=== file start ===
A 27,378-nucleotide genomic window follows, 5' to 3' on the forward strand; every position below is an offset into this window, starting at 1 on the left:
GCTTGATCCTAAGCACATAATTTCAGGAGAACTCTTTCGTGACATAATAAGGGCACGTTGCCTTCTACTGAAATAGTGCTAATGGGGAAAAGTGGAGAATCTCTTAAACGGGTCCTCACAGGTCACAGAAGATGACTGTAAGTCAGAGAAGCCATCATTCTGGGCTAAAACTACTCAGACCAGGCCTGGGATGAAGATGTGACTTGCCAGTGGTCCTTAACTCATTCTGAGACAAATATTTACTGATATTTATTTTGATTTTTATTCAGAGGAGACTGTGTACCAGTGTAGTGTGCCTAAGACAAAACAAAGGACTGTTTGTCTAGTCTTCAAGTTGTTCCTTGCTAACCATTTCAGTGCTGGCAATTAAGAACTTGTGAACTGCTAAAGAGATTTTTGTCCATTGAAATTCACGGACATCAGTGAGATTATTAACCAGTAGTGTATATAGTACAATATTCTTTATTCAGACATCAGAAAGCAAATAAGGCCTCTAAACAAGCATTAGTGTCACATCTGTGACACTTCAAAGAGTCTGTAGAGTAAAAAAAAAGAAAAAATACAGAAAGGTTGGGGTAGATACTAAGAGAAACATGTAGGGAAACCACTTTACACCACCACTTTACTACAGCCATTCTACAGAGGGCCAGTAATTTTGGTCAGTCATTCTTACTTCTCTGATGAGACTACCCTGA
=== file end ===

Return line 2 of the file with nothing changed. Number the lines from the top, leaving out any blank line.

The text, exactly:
GCTTGATCCTAAGCACATAATTTCAGGAGAACTCTTTCGTGACATAATAAGGGCACGTTGCCTTCTACTGAAATAGTGCTAATGGGGAAAAGTGGAGAATCTCTTAAACGGGTCCTCACAGGTCACAGAAGATGACTGTAAGTCAGAGAAGCCATCATTCTGGGCTAAAACTACTCAGACCAGGCCTGGGATGAAGATGTGACTTGCCAGTGGTCCTTAACTCATTCTGAGACAAATATTTACTGATATTTATTTTGATTTTTATTCAGAGGAGACTGTGTACCAGTGTAGTGTGCCTAAGACAAAACAAAGGACTGTTTGTCTAGTCTTCAAGTTGTTCCTTGCTAACCATTTCAGTGCTGGCAATTAAGAACTTGTGAACTGCTAAAGAGATTTTTGTCCATTGAAATTCACGGACATCAGTGAGATTATTAACCAGTAGTGTATATAGTACAATATTCTTTATTCAGACATCAGAAAGCAAATAAGGCCTCTAAACAAGCATTAGTGTCACATCTGTGACACTTCAAAGAGTCTGTAGAGTAAAAAAAAAGAAAAAATACAGAAAGGTTGGGGTAGATACTAAGAGAAACATGTAGGGAAACCACTTTACACCACCACTTTACTACAGCCATTCTACAGAGGGCCAGTAATTTTGGTCAGTCATTCTTACTTCTCTGATGAGACTACCCTGA